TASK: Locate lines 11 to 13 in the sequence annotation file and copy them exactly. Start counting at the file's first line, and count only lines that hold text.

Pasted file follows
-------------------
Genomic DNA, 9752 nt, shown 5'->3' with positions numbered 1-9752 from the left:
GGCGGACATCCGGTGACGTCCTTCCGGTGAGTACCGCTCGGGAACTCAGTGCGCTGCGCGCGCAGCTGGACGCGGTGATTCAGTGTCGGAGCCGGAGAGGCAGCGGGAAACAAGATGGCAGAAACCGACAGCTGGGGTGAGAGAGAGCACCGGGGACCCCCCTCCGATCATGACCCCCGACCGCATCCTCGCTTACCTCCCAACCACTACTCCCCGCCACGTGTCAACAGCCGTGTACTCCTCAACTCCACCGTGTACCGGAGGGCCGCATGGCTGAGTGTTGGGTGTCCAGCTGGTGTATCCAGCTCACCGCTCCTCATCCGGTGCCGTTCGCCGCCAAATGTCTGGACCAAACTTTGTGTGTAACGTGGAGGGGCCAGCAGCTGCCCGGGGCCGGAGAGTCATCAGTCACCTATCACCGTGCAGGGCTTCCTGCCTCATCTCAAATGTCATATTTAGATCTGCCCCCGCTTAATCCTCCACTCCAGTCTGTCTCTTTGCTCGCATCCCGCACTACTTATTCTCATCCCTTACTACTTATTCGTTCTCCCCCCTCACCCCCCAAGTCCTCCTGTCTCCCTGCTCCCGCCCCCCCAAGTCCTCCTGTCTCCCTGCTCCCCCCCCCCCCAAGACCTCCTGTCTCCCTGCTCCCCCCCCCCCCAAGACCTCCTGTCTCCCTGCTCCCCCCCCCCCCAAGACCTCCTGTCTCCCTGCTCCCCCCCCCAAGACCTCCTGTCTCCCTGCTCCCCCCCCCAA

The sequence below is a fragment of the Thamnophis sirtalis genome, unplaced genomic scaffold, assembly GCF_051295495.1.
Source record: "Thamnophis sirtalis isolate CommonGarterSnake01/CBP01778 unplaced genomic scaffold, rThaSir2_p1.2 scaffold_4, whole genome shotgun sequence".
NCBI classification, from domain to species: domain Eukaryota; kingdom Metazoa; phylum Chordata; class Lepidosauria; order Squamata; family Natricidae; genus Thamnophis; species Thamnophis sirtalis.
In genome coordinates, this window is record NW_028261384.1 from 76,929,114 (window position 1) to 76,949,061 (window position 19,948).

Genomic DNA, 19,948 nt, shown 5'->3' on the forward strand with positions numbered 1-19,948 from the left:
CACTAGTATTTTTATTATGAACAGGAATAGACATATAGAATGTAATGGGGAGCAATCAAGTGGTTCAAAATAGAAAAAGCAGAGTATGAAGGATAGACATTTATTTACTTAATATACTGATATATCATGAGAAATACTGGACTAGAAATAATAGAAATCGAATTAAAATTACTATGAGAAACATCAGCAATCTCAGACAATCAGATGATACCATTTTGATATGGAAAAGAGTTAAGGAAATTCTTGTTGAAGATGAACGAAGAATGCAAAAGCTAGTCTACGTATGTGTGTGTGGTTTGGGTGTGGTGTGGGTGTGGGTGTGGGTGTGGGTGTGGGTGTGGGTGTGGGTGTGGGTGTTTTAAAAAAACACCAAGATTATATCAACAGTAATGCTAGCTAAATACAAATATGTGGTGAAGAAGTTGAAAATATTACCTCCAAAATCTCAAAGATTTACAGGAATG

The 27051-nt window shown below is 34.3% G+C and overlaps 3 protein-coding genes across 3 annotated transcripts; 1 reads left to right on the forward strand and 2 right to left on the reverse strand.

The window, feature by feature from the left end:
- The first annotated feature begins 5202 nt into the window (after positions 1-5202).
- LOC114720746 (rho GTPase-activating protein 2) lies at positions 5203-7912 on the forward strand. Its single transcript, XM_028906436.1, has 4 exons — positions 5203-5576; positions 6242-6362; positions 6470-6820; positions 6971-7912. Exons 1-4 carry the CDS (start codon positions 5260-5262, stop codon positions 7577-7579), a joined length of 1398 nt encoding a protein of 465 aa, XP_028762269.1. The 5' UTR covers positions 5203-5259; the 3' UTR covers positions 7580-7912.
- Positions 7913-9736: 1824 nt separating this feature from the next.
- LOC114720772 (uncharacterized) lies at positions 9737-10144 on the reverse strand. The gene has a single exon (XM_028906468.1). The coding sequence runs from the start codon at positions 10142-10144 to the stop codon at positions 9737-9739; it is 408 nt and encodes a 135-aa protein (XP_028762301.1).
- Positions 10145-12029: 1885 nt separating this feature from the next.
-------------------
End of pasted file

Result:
- The first annotated feature begins 5202 nt into the window (after positions 1-5202).
- LOC114720746 (rho GTPase-activating protein 2) lies at positions 5203-7912 on the forward strand. Its single transcript, XM_028906436.1, has 4 exons — positions 5203-5576; positions 6242-6362; positions 6470-6820; positions 6971-7912. Exons 1-4 carry the CDS (start codon positions 5260-5262, stop codon positions 7577-7579), a joined length of 1398 nt encoding a protein of 465 aa, XP_028762269.1. The 5' UTR covers positions 5203-5259; the 3' UTR covers positions 7580-7912.
- Positions 7913-9736: 1824 nt separating this feature from the next.